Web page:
Welcome to the New Normal—Whatever That Is

By Gray Taylor   read

A big technology challenge looms for the convenience industry: Being physically convenient—the key economic moat for convenience—is under attack by adjacent competitors and a coronavirus.  

December 23, 2020

We have seen much reported societal changes during the pandemic, and many of those strike at the heart of the convenience business, while others offer hope, if we can pivot. While it is difficult to write with certainty of effect in all global markets, there are some emerging universal trends that I would like to comment on.

Digital commerce received a hurricane for a backwind with COVID-19. While we were seeing a steady increase in online sales since the millennium, this year brought a 2X online increase since January 2020. It is the breadth of commerce that is astounding. In the U.S., we finally realized the value U.K. citizens have known for years with Ocado-like shopping—albeit with the twist of curbside delivery. I have routinely been in my grocery store and amazed that the only “shoppers” are from a delivery startup.

The race to convenience in e-commerce is a trend we should pay attention to. Billions are being invested in solving the delivery window. In a segment where more than 80% of our limited selection of merchandise is consumed within an hour, what happens when the big box store with unlimited selection cracks the one-hour delivery window, as Fresh Hippo has done in urban China?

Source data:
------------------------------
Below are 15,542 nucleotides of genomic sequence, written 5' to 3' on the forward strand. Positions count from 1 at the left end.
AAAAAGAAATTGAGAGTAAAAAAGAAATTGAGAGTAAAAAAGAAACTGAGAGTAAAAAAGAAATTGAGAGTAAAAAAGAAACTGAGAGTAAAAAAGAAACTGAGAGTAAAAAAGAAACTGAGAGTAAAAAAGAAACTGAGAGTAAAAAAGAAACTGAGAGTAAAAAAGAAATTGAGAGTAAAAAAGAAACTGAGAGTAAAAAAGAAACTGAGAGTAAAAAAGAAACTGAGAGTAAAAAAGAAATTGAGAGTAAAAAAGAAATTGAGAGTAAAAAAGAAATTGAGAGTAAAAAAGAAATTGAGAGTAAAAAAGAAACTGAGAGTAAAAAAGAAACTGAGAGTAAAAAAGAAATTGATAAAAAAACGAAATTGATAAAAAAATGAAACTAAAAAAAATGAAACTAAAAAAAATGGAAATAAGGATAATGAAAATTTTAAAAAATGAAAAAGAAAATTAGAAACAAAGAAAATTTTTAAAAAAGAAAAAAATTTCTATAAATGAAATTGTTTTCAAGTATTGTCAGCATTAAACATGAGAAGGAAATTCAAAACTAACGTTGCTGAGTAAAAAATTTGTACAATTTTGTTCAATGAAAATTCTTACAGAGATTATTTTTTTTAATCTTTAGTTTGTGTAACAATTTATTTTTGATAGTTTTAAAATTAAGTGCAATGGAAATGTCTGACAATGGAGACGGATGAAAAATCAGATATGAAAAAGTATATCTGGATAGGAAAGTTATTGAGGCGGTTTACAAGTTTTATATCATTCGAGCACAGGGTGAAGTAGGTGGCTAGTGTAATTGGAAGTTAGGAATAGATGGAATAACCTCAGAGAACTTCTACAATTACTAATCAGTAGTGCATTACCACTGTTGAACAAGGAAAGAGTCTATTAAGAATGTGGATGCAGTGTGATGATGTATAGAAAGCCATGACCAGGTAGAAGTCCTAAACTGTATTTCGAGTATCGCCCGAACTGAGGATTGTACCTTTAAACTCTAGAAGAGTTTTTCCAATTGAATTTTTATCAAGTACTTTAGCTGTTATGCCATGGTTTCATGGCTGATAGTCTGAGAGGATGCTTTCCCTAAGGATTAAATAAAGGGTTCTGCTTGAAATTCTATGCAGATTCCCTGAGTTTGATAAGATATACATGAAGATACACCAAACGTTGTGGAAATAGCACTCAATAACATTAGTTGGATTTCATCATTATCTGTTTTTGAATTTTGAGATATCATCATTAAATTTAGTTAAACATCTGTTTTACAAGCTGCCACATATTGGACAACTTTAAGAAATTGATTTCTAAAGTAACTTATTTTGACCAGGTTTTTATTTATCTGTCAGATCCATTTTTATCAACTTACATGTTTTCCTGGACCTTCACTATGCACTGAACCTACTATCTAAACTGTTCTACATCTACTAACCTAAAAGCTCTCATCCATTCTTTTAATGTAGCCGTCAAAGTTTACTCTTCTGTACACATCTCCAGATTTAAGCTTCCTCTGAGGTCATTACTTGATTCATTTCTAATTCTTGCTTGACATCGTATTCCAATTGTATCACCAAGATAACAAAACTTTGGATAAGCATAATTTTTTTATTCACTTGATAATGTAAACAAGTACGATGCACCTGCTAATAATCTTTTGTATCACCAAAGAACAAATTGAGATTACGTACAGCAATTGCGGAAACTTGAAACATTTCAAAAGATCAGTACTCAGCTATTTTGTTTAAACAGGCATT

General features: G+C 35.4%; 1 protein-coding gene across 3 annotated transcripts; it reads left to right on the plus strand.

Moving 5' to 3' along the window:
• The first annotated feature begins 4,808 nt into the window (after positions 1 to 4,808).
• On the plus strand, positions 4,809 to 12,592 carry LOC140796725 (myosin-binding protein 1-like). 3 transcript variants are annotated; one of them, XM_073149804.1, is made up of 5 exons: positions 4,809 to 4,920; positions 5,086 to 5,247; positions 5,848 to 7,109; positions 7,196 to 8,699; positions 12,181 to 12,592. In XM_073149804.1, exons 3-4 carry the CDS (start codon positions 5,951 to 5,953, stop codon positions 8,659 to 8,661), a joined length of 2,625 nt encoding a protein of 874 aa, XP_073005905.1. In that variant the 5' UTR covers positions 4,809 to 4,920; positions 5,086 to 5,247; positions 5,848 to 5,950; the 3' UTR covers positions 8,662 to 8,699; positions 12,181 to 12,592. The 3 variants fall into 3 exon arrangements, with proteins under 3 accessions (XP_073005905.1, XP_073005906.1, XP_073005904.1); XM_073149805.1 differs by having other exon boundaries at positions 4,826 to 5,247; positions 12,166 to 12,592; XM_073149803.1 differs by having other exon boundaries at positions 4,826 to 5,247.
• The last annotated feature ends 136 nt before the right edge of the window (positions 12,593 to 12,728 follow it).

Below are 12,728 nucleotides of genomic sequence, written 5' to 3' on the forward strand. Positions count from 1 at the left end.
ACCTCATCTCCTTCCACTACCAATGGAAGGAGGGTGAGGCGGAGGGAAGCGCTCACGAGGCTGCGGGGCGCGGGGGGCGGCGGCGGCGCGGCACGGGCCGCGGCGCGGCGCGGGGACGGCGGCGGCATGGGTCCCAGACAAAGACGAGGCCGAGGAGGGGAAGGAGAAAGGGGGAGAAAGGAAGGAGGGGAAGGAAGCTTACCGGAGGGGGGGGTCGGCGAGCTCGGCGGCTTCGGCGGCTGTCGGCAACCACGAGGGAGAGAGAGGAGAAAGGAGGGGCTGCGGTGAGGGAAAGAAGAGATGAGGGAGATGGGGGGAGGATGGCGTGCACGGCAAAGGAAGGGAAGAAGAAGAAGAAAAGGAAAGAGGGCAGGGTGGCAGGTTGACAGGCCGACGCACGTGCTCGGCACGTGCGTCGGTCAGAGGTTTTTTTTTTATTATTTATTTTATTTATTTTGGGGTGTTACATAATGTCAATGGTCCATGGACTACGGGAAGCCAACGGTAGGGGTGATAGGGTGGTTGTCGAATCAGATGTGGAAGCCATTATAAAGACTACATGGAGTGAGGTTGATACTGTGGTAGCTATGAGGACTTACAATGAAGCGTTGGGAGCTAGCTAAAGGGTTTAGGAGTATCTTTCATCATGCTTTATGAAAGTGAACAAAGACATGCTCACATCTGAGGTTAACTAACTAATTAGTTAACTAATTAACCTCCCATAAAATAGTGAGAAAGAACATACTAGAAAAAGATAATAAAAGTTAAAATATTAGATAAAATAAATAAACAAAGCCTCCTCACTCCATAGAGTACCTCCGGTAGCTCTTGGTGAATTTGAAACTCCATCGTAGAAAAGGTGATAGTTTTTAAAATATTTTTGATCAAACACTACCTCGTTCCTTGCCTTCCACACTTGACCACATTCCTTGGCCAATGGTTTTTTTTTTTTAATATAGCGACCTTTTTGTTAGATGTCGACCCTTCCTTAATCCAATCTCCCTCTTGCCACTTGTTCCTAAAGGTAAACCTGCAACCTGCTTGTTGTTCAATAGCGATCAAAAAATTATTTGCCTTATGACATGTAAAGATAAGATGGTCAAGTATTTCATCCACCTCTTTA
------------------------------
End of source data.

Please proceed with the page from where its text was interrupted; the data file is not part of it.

Being physically convenient—along with our fuel offer—has been the key economic moat for convenience, and both are under attack by adjacent competitors and a coronavirus. Unified commerce—sell and deliver anywhere, anyhow—is the new buzzword, and we must embrace it. The cultural and technical challenge is daunting: How do you project a reliable representation of your entire offer (that is in stock right now) online, with accurate prices from the relevant store? And when you get an order, is it simply displayed on a tablet, or injected into a store production system that accurately tracks production to delivery? Is your order system voice-capable with payment and loyalty pre-associated?

If we are brutally honest, our technology stack is not ready for this change and has created huge amounts of technology debt that must be serviced if we are to stay relevant to the consumer.

A great example of our challenge is the banking industry, starting in 2008 with the fintech boom. With aging systems of record in complete compliance with regulations, consumers started demanding convenience and efficiency that matched their lifestyle. Billions in venture capital poured into little technology companies that ran service rings around the banks. Banks responded by wrapping their legacy systems with application programming interfaces (APIs) that quickly bolted on fintech innovation and retained customer satisfaction.

At Conexxus, we have been predicting digital disruption in our segment for almost five years (admittedly we did not have pestilence on our BINGO card). As of this year, we have invested more than $1.2 million granted by NACS in developing an API ecosystem with the International Forecourt Standards Forum (IFSF), our partner technology organization in the eurozone, to quickly and globally liberate data flows and definitions and to make innovative services and business models implementation better, faster and cheaper for our members.

Digital transformation and nimbleness is the new normal, but you don’t have to go it alone. Connect with Conexxus or IFSF to find out how we are revolutionized the technology capabilities of our global market.